To The Maximus Foundation is thrilled to report that the DEA conducted it’s first First nationwide coordinated law enforcement strike targeting designer synthetic drugs. And, they are promising this to be only the first of many strikes DEA will take against these criminals.
The DEA, IRS, ICE, Treasury Department, FBI, Food and Drug Administration, U.S. Postal Inspection Service, U. S. Customs and Border Protection, sheriff’s departments, local police departments, state troopers, all participated in the raids against retails, distributors and manufacturers of synthetic drugs.
The To The Maximus Foundation couldn’t be happier to see our law enforcement taking the threat of synthetic drugs as seriously as it clearly does. We commend them for their hard work and dedication.
A lot has happened in a day. After the press release below was released, the talley on the amount of synthetic cannabinoid seized has been adjusted upward. We will be reporting the new numbers as soon as they go public. We can only say that it’s VERY good news.
Local agencies in over 100 locations across the country participated in the busts, raiding everything from small convenience stores, gas stations, distribution site and manufacturing facilities.
Over 265 search warrants were executed in 90 cities across 30 US states. There were 29 manufacturing facilities among those searches.
The sting produced enough synthetic marijuana to produce more than 19 million packages ($380,000,000.00), some already in sealed packages ready for sale. They also seized 167,000 packages of synthetic stimulants (“bath salts”) and loose cathinones sufficient to produce an estimated 392,000 more packages of “bath salts.”
The sting also produced 36 million in cash and 6 million in assets, which is a figure expected to be just the tip of the iceberg. Authorities are still going over financial and personal records.
53 weapons were seized in the sting.
In their press conference, the DEA stated that they primarily viewed synthetic drugs as a domestic problem but acknowledged that the sources for these chemicals are international, with a large number of imports eminating from China and South Asian countries, which is another focus of the investigation. Immigration and Custums Enforcement promised a big emphasis on restricting the import and distribution of synthetic drugs. ICE is active in 47 countries across the globe.
In addition, over 100 IRS agents involved in the Operation. Their role was to “identify and document the movement of money during a crime, and the efforts employed to hide and conceal the profits. This documentation can provide “proof of criminal activity.”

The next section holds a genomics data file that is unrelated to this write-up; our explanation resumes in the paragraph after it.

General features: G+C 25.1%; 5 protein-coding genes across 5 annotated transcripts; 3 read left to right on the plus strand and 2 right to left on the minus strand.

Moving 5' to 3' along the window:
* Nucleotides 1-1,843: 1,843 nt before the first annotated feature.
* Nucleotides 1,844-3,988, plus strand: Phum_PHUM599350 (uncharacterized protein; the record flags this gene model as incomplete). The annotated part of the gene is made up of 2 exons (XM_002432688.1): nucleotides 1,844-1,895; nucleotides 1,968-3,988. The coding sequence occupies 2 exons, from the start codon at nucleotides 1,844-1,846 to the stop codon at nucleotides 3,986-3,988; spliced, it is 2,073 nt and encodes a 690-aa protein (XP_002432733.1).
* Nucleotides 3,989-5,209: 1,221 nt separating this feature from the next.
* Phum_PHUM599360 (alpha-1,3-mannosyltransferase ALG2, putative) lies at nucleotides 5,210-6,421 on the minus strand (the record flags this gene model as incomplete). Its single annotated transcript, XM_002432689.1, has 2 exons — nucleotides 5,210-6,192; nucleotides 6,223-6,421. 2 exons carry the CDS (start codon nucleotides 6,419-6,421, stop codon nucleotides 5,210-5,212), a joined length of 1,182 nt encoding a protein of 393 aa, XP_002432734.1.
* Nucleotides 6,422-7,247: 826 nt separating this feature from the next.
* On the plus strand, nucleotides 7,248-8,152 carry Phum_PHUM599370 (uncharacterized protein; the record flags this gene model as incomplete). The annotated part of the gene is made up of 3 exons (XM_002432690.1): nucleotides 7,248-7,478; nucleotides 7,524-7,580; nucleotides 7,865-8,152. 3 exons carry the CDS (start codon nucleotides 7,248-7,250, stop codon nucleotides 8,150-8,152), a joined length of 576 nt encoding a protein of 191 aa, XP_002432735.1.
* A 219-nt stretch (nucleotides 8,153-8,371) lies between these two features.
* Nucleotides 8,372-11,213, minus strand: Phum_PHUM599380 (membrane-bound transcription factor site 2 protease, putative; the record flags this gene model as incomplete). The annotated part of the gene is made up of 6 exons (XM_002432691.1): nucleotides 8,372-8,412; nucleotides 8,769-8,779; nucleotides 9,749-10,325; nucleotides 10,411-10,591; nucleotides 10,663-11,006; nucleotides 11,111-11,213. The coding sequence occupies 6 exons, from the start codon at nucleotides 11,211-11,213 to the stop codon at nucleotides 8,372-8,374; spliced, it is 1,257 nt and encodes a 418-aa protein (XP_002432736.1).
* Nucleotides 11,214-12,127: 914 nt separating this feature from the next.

A list of the cities targeted and links to news stories, including more details about the government agencies that participated, total product, cash and property confiscated, and targets of the raids can be found elsewhere on the blog.
WASHINGTON – More than 90 individuals were arrested and more than five million packets of finished designer synthetic drugs were seized in the first-ever nationwide law enforcement action against the synthetic designer drug industry responsible for the production and sale of synthetic drugs that are often marketed as bath salts, Spice, incense, or plant food.More than $36 million in cash was also seized.
(We apologize for the poor quality of the video.)
Part 2 of Operation Log Jam:
As of today, more than 4.8 million packets of synthetic cannabinoids (ex. K2, Spice) and the products to produce nearly 13.6 million more, as well as 167,000 packets of synthetic cathinones (ex. bath salts), and the products to produce an additional 392,000 were seized.
Operation Log Jam was conducted jointly by the U.S. Drug Enforcement Administration and U.S. Immigration and Customs Enforcement (ICE), with assistance from the Internal Revenue Service Criminal Investigations, U.S. Postal Inspection Service,U.S. Customs and Border Protection, FBI, Food and Drug Administration’s Office of Criminal Investigations, as well as countless state and local law enforcement members in more than 109 U.S. cities and targets every level of the synthetic designer drug industry, including retailers, wholesalers, and manufacturers.
“Although tremendous progress has been made in legislating and scheduling these dangerous substances, this enforcement action has disrupted the entire illegal industry, from manufacturers to retailers,” said DEA Administrator Michele M. Leonhart. “Together with our federal, state and local law enforcement partners, we are committed to targeting these new and emerging drugs with every scientific, legislative, and investigative tool at our disposal.”